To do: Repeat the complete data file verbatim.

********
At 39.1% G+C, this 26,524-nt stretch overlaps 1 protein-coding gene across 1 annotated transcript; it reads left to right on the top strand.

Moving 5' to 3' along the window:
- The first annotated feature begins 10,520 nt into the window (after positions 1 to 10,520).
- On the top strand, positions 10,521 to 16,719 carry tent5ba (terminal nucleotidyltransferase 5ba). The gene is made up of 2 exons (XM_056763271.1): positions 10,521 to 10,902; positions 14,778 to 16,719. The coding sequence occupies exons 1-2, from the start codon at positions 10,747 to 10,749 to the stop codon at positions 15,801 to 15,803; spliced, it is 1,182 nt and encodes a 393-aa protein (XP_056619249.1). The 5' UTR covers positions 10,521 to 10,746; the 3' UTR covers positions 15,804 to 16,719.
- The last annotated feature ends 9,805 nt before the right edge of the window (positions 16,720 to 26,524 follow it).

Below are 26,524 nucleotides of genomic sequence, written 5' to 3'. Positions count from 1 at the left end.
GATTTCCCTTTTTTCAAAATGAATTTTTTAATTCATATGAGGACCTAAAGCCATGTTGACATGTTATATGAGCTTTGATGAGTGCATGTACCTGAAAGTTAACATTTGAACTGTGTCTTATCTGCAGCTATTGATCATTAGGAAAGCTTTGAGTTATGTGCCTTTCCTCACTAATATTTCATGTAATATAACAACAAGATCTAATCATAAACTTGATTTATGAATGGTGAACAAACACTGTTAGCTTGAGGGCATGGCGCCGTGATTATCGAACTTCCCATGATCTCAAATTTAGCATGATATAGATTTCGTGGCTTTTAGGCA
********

At 39.1% G+C, this 26,524-nt stretch overlaps 1 protein-coding gene across 1 annotated transcript; it reads left to right on the top strand.

Moving 5' to 3' along the window:
- The first annotated feature begins 10,520 nt into the window (after positions 1 to 10,520).
- On the top strand, positions 10,521 to 16,719 carry tent5ba (terminal nucleotidyltransferase 5ba). The gene is made up of 2 exons (XM_056763271.1): positions 10,521 to 10,902; positions 14,778 to 16,719. The coding sequence occupies exons 1-2, from the start codon at positions 10,747 to 10,749 to the stop codon at positions 15,801 to 15,803; spliced, it is 1,182 nt and encodes a 393-aa protein (XP_056619249.1). The 5' UTR covers positions 10,521 to 10,746; the 3' UTR covers positions 15,804 to 16,719.
- The last annotated feature ends 9,805 nt before the right edge of the window (positions 16,720 to 26,524 follow it).

Below are 26,524 nucleotides of genomic sequence, written 5' to 3'. Positions count from 1 at the left end.
GATTTCCCTTTTTTCAAAATGAATTTTTTAATTCATATGAGGACCTAAAGCCATGTTGACATGTTATATGAGCTTTGATGAGTGCATGTACCTGAAAGTTAACATTTGAACTGTGTCTTATCTGCAGCTATTGATCATTAGGAAAGCTTTGAGTTATGTGCCTTTCCTCACTAATATTTCATGTAATATAACAACAAGATCTAATCATAAACTTGATTTATGAATGGTGAACAAACACTGTTAGCTTGAGGGCATGGCGCCGTGATTATCGAACTTCCCATGATCTCAAATTTAGCATGATATAGATTTCGTGGCTTTTAGGCA